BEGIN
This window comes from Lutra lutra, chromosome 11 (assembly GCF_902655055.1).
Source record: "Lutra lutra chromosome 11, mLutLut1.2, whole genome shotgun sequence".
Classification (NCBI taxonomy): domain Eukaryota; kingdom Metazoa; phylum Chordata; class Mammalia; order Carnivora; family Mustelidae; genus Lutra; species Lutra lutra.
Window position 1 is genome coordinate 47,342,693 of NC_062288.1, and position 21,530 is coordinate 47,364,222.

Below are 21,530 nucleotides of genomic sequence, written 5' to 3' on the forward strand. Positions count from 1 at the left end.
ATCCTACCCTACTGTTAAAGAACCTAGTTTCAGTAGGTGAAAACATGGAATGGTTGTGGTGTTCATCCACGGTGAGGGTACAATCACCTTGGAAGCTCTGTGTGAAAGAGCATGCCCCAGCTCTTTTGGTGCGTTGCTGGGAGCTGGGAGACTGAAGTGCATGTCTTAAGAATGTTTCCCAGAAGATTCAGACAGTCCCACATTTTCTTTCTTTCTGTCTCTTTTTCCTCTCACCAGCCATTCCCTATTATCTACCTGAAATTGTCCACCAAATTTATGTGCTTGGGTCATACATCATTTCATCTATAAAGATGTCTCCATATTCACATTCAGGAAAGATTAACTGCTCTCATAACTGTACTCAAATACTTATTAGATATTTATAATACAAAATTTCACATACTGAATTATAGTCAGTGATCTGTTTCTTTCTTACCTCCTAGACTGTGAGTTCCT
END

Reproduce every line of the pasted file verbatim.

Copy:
This window comes from Lutra lutra, chromosome 11 (assembly GCF_902655055.1).
Source record: "Lutra lutra chromosome 11, mLutLut1.2, whole genome shotgun sequence".
Classification (NCBI taxonomy): domain Eukaryota; kingdom Metazoa; phylum Chordata; class Mammalia; order Carnivora; family Mustelidae; genus Lutra; species Lutra lutra.
Window position 1 is genome coordinate 47,342,693 of NC_062288.1, and position 21,530 is coordinate 47,364,222.

Below are 21,530 nucleotides of genomic sequence, written 5' to 3' on the forward strand. Positions count from 1 at the left end.
ATCCTACCCTACTGTTAAAGAACCTAGTTTCAGTAGGTGAAAACATGGAATGGTTGTGGTGTTCATCCACGGTGAGGGTACAATCACCTTGGAAGCTCTGTGTGAAAGAGCATGCCCCAGCTCTTTTGGTGCGTTGCTGGGAGCTGGGAGACTGAAGTGCATGTCTTAAGAATGTTTCCCAGAAGATTCAGACAGTCCCACATTTTCTTTCTTTCTGTCTCTTTTTCCTCTCACCAGCCATTCCCTATTATCTACCTGAAATTGTCCACCAAATTTATGTGCTTGGGTCATACATCATTTCATCTATAAAGATGTCTCCATATTCACATTCAGGAAAGATTAACTGCTCTCATAACTGTACTCAAATACTTATTAGATATTTATAATACAAAATTTCACATACTGAATTATAGTCAGTGATCTGTTTCTTTCTTACCTCCTAGACTGTGAGTTCCT